Jacob Luitjens has become the first person in Canada to have his citizenship revoked for having lied about his wartime past.
Luitjens, who in 1948 was sentenced to prison by a special Dutch tribunal for being a Nazi collaborator, was formally stripped of his Canadian citizenship Nov. 7.
The move clears the way for Immigration Minister Bernard Valcourt to initiate deportation proceedings against the retired University of British Columbia botany instructor.
The federal Cabinet decided to move against the Vancouver man after a recommendation from Gerry Weiner, minister of state for multiculturalism and citizenship.
Luitjens, 72, was officially informed last Friday night.
“The Cabinet, upon reviewing the recommendation of the minister, concurred that citizenship had been obtained by fraudulent means,” Len Westerberg, an official in Weiner’s office, said.
The Cabinet move followed an Oct. 23 ruling by Justice Frank Collier of the Federal Court of Canada that Luitjens had obtained citizenship in 1971 by making “false representation, or by knowingly concealing material circumstances.”
Collier, who had come under criticism for the 29-month delay in his ruling in the denaturalization case, noted that Luitjens had failed to tell immigration officials he was tried in absentia in 1948, convicted of aiding and abetting the enemy in time of war and sentenced to life imprisonment.
A NEW EXTRADITION TREATY
Luitjens was a former member of the Dutch Nazi party and the Landwacht, a paramilitary unit which assisted the Gestapo in rounding up Jews and resistance fighters in occupied Holland.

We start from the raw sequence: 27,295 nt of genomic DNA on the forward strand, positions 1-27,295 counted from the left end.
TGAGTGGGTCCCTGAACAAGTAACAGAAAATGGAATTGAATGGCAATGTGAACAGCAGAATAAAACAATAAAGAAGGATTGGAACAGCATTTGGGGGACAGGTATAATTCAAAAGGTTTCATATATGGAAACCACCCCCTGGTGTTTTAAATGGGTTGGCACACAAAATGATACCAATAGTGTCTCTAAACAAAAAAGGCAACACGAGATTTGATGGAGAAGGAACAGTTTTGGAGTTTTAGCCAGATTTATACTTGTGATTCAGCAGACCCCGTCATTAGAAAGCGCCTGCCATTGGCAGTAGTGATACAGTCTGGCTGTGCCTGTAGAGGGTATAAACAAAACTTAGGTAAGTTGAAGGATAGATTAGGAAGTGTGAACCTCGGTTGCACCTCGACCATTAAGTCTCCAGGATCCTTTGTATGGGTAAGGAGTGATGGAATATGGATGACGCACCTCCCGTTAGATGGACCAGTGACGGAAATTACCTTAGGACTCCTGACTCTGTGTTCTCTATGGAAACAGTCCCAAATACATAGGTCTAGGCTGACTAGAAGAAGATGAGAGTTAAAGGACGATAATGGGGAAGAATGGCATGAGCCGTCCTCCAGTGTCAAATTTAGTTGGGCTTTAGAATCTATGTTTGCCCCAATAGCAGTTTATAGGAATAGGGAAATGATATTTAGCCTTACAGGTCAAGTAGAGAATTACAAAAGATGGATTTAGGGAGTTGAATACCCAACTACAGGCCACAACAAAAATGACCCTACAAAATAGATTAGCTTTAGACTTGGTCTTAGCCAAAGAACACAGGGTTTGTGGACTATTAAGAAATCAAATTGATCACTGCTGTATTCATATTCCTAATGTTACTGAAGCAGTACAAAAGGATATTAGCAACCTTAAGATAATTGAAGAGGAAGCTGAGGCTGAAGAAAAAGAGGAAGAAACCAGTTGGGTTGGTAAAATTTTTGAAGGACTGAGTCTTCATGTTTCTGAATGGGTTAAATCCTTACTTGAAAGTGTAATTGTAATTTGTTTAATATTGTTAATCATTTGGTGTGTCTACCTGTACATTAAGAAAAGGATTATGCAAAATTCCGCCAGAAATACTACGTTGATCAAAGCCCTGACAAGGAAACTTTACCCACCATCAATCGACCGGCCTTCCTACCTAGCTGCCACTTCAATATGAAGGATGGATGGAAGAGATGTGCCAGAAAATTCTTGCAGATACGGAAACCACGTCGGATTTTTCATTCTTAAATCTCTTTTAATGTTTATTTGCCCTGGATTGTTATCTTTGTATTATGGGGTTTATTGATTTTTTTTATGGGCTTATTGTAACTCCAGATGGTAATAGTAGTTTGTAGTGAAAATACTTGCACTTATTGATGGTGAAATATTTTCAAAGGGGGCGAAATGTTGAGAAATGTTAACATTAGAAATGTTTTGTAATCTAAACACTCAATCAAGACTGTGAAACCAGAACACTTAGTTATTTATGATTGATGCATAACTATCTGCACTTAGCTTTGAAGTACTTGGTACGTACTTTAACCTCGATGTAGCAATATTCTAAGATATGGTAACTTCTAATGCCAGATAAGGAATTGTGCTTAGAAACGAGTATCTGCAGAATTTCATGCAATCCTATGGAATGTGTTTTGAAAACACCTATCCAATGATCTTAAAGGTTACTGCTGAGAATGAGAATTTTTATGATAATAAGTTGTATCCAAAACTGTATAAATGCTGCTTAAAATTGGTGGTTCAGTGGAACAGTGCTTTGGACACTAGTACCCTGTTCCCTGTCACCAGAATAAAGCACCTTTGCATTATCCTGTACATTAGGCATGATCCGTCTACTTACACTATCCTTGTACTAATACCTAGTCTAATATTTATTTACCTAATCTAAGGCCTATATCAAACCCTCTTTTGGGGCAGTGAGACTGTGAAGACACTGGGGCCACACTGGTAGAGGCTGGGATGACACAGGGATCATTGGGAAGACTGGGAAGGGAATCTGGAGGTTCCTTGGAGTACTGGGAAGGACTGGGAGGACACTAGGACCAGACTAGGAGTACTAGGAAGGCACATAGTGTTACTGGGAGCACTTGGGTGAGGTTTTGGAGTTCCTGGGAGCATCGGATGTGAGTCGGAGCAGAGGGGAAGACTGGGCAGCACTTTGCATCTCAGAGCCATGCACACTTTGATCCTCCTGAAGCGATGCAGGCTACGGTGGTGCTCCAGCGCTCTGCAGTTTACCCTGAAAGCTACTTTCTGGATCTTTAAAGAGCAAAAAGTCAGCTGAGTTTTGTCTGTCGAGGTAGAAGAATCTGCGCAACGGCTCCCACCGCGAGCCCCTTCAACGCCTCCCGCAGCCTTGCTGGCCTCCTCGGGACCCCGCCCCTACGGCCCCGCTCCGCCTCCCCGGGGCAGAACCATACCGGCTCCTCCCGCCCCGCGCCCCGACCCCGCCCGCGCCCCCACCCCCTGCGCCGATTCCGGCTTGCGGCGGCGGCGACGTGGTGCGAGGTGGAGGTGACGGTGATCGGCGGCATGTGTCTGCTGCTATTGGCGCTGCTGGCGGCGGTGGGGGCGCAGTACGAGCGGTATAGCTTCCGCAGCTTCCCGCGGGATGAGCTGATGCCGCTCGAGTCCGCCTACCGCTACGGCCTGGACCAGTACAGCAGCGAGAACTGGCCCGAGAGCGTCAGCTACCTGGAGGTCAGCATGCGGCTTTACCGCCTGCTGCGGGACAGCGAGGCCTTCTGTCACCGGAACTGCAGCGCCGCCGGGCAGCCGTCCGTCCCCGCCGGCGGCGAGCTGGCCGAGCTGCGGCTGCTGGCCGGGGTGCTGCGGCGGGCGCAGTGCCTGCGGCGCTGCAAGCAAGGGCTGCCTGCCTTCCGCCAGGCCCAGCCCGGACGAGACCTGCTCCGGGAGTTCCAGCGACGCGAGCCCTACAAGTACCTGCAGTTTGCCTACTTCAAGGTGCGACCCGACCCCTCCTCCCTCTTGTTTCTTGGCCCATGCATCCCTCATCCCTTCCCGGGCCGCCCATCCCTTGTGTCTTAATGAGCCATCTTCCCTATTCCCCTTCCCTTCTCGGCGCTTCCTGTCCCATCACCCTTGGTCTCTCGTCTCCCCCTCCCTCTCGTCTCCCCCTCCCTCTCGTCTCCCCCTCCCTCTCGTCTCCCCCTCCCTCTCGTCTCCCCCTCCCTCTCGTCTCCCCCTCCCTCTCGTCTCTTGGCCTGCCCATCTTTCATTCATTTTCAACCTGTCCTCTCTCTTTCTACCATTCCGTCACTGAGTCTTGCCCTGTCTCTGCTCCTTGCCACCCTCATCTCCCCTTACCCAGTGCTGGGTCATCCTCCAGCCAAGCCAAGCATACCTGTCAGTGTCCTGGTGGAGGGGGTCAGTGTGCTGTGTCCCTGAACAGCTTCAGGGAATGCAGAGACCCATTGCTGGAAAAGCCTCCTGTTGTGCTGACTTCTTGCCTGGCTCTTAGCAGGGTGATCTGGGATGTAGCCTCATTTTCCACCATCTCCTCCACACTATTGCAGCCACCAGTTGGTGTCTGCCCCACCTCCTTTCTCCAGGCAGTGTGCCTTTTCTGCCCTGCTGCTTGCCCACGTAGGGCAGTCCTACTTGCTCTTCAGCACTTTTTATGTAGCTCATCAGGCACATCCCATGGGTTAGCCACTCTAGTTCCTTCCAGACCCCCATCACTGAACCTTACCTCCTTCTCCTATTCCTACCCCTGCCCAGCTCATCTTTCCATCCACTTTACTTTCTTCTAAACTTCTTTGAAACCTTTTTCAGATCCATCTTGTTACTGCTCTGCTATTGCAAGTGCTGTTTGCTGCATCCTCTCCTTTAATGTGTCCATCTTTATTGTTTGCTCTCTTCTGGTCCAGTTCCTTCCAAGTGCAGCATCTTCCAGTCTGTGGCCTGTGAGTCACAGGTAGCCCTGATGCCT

He operated in the Groningen and Drenthe provinces in northeastern Holland. He surrendered to Allied troops in 1945 rather than face the wrath of his own countrymen but escaped from a military prison in 1946. He lived in Germany until 1948, and sailed for South America in May 1948 using the name Gerhard Harder.
Luitjens lived in Paraguay for 13 years before immigrating to Canada in 1961. He claimed that he did not know about his conviction until informed by a reporter in 1983. But Justice Collier concluded it was “highly probable” that Luitjens knew of the Dutch tribunal’s sentence in absentia through correspondence with his family.
Gerrit Kulsdom, the Dutch consul general here, said Luitjens could be deported under the new extradition treaty between Canada and the Netherlands, which takes effect Dec. 1.
At the time the treaty was passed by the Dutch Parliament, the Dutch justice minister said the government intended to pursue the extradition of Luitjens.
In 1981, the Dutch government requested that Luitjens be returned to Holland, but Canadian Justice Department officials ruled at that time that the Canada-Netherlands extradition treaty did not cover the crime of collaboration.
Representatives of Jewish groups hailed Luitjens’ citizenship revocation, seeing it as paving the way for further such actions and calling for his speedy deportation.
The Archive of the Jewish Telegraphic Agency includes articles published from 1923 to 2008. Archive stories reflect the journalistic standards and practices of the time they were published.